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October 11, 2007

The Shia Revival

How Conflicts Within Islam Will Shape the Future
Vali Masr – ISBN – 9780393329681

Having read numerous books on this and related subjects since 9/11, many of which have been reviewed on this site, I can attest to the fact that this, in its way, is one of the best of the lot. The author, a Shia Muslim (one assumes), born in Iran, undertakes to review the history of Islam, the Shia-Sunni conflict(s) and the present state of that part of the world. He is an academic, currently on the faculty of the U.S. Naval Post-graduate School.

The first chapters review the history--ancient to near modern—which are a little too arcane for my interests, but when he advances to the current situations his descriptions are comprehensive and interesting. It is a treasure trove of both information and analysis. On the weak side, he offers no serious recommendations for a definitive approach.

His explication of the primary philosophic differences between Shia and Sunni are helpful if confusing to the western mind, and it is not, superficially, altogether dissimilar to the Catholic-Protestant conflicts of long past centuries, though the belief in martyrdom is unique.

The Sunni majority has been dominant over the globe for most all of history until the Iranian revolution of 1979, which has invigorated the Shia. Having long accepted it as Allah’s will, Shia now see an opportunity to reverse history, and have proceeded with a vengeance. The Sunni, heretofore disinclined to participate in martyrdom have become even more vicious than the Shia. With the emergence and dominance of Saudi fundamentalist Wahhabism on the world stage it is getting progressively worse.

Khomeini made Islamic fundamentalism a political force that has changed Muslim politics from Western Africa to the Philippines. He even altered Shiism to a rather large extent.

One particular event seems to capture the conflict rather well. After the first Gulf War, when Saddam’s reprisals were in full flare (without intercession of “the coalition,” one has to add, regretfully) he observes that there was merciless brutality as Shia towns and shrines were razed. He quotes an Iraqi general: “We captured many people and separated them into three groups. The first group we were sure was made up of people who were guilty. The second group we had doubts about, and the third group was innocent. [High command] said we should kill them all, and that’s what we did.”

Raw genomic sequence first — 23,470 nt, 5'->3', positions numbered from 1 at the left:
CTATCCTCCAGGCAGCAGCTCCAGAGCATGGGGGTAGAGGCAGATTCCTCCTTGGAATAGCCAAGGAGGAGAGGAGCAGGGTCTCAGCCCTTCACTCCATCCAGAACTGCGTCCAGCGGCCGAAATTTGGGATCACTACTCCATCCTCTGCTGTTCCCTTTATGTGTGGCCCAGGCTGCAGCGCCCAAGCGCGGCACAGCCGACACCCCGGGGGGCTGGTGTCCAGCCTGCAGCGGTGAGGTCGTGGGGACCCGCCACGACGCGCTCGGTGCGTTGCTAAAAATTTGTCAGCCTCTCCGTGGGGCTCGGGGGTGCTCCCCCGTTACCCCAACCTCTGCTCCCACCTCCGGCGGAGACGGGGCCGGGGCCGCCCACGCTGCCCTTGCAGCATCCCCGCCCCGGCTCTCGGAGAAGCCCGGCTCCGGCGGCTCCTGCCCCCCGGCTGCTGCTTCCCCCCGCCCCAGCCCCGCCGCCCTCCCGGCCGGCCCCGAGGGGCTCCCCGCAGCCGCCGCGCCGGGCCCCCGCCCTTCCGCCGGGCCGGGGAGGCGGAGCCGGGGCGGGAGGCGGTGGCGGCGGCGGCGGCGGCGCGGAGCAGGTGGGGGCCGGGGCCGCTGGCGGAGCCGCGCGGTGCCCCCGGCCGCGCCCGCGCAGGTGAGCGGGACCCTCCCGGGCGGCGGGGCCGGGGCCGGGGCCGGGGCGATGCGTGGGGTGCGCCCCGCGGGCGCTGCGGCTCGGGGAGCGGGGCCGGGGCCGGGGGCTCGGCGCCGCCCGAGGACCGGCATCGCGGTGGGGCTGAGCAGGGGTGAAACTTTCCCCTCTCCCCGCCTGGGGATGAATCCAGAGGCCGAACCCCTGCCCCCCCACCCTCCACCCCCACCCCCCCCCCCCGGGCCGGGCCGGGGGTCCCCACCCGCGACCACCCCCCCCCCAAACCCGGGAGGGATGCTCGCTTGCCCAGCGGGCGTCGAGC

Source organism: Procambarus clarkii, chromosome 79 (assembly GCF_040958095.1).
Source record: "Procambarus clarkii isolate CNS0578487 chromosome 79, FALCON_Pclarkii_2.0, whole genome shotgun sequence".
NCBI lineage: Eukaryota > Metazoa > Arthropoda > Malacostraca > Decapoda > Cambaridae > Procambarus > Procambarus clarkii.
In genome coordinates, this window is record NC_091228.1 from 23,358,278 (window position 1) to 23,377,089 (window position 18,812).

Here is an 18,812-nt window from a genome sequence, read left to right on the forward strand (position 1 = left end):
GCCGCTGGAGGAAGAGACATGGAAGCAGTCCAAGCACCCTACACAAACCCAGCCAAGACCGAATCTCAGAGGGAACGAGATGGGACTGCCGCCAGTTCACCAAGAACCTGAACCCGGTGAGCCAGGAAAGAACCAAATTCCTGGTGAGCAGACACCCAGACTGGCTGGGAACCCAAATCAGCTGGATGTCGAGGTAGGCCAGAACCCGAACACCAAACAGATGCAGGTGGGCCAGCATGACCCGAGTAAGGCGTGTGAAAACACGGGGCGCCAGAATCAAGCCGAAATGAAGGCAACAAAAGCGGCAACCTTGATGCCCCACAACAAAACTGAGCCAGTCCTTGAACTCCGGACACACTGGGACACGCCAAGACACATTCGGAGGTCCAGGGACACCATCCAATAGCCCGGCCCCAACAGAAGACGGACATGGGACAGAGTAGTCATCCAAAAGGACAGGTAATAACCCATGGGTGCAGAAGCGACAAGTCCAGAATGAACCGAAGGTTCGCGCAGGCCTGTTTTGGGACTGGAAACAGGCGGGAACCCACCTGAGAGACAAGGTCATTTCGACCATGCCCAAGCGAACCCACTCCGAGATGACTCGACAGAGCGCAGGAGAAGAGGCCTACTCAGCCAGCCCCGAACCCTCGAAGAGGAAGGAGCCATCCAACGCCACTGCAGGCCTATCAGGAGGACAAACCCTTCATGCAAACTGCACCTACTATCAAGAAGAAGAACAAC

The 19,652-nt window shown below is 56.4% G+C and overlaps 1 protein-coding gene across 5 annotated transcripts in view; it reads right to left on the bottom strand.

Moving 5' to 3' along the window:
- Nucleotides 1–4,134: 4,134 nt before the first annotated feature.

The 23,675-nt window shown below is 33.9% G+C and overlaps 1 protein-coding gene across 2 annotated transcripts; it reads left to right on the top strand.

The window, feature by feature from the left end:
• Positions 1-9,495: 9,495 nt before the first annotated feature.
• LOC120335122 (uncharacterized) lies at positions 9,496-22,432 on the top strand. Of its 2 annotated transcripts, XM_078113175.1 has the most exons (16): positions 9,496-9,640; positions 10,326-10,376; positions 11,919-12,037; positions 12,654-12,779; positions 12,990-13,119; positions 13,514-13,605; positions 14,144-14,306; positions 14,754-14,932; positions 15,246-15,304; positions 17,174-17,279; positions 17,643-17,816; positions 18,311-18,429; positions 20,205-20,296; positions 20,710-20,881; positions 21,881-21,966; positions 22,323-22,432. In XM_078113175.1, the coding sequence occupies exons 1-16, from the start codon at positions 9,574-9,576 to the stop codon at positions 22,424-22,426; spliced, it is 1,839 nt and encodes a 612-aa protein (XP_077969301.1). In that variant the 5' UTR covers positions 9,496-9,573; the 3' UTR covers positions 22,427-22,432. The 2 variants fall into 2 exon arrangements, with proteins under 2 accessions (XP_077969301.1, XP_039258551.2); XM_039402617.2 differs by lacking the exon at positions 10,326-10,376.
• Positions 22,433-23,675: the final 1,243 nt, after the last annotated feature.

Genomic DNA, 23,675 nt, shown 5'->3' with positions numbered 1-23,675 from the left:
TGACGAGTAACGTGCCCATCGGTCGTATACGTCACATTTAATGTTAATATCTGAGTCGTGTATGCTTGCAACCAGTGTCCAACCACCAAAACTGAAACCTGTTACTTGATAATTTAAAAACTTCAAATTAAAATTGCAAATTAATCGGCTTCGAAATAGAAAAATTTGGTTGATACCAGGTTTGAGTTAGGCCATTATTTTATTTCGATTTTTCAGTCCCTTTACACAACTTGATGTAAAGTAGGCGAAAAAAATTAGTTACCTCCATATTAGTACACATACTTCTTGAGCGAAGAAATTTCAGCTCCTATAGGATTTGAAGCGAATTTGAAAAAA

Small wonder about all of the hate and adversity, but the attentive Westerner is inclined to consider the “manifest ill will” between the Allies, the Nazis and the Japanese during WW II and wonder upon its prompt dissipation shortly thereafter . . . and ask why this is impossible with Muslims. Masr explains, but for me his account is irrational.

After Saddam’s overthrow the Shia were in favor of federalism because it gave them a chance to be fairly represented. After several years of conflict they have reluctantly concluded that the Iraqi Sunni are not going to accept them as dominant, their majority status notwithstanding.

The Islamic revolution in Iran is now a “spent force.” The dictatorship is facing great pressure to change. He adds that “in no place in the Muslim world is modernity [with] its various cultural, political and economic instruments examined as seriously and thoroughly as in Iran,” noting that students spending time in Iran no longer hear only of “the spirit of Islamic revolution . . . it is more likely to wind up exposing them to reformist and democratic thought.” One can earnestly hope! However, since all of these countries are poorly disguised dictatorships one has to get unrealistically optimistic to trust things will change anytime soon.

“The lesson of Iraq is that trying to force a future of its liking will hasten the advent of those outcomes that the U.S. most wishes to avoid.” American occupation of Iraq has lead Muslims to conclude that there is a case to be made for radical Islam. The resulting debates are not about democracy or globalization, but conflicts between Shias and Sunnis.

His summarization is full, enlightening and not a little frightening. While he is “fair and balanced,” his assessment has a mindset if not an agenda. That is human nature, after all.

The precarious, destabilizing nature of this internecine war is more than troublesome for the planet, and especially for Western civilization.

It is ever more clear that amelioration is not to be forthcoming any time soon. As I’ve commented before: “If they just left the rest of the world alone--stayed miserable in their own place on earth--it would be insupportable and unacceptable, but not menacing. Since this is what they plan to impose on the rest of us it is objectionable in the extreme. It must be . . . pushed back into its own wretched corner of the planet.”

Posted by respeto at October 11, 2007 3:12 PM